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Infographic: Polish family businesses

Family-run firms, at first glance, appear to be enormously important to the Polish economy accounting for around 75% of all businesses and 50% of employment, according to academics. But as the majority are still under first-generation ownership, they can’t be classed as family businesses in the strictest sense of the term.

Poland’s turbulent political landscape since the start of the Second World War dictated the organisation of its economy up until the early 1990s. It was the invasion of Poland by Germany in September 1939 that triggered the Second World War, and although the conflict ended six years later, it would be half a century before Poland regained its autonomy. With the Allies handing responsibility for the rebuilding of Poland to Russia after the war, Joseph Stalin installed a puppet Communist government.

Very few pre-Second World War family firms survived the Communist era however, following the country’s first free elections in 1989, Poland has been reorganising its economy from a centralised to a free market model. In the early 1990s, the government implemented a “shock therapy” programme. This saw price and currency controls relaxed, large-scale privatisation of public assets and the liberalisation of trade within the country – to kick start its economy.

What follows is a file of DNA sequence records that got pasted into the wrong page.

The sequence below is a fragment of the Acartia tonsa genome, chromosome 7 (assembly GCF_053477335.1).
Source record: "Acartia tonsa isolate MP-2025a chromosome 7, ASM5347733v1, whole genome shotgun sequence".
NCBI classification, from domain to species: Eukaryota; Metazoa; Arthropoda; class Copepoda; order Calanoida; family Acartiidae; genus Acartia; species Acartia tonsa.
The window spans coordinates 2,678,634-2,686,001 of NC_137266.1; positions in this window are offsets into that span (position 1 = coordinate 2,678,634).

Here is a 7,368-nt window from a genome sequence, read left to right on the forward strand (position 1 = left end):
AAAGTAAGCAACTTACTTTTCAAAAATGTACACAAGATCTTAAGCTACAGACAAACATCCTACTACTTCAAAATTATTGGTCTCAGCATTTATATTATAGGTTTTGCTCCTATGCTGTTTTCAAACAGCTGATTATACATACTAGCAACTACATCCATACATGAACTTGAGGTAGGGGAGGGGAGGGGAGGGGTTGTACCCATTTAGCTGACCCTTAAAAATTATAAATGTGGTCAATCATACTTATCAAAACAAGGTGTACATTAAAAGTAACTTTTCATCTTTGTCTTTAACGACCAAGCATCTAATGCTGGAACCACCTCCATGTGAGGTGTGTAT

This period saw what was dubbed an “explosion of entrepreneurship” and the birth of many privately-owned firms. As a result, 71% of family businesses are in the hands of the founding generation and the average age of Polish family businesses is only 14 years. This means they are hard to distinguish from other small and medium enterprises in the country, and at the moment there is no official definition of a family business in Polish law. This lack of clarity means the statistics on family businesses and their significance to the Polish economy is not as clear as elsewhere in Europe.

Experts point out that while many first-generation companies employ family members, this does not necessarily mean they will become long-term family businesses, and it’s important not to over interpret the extent to which family firms dominate the Polish economy.

These companies have not had much time to build a viable business model, and if these business are to survive they need to crack the succession problem. Succession is likely to dominate the debate surrounding Polish family business for the near future as so many companies are preparing for the tricky first-to-second generation transfer. 

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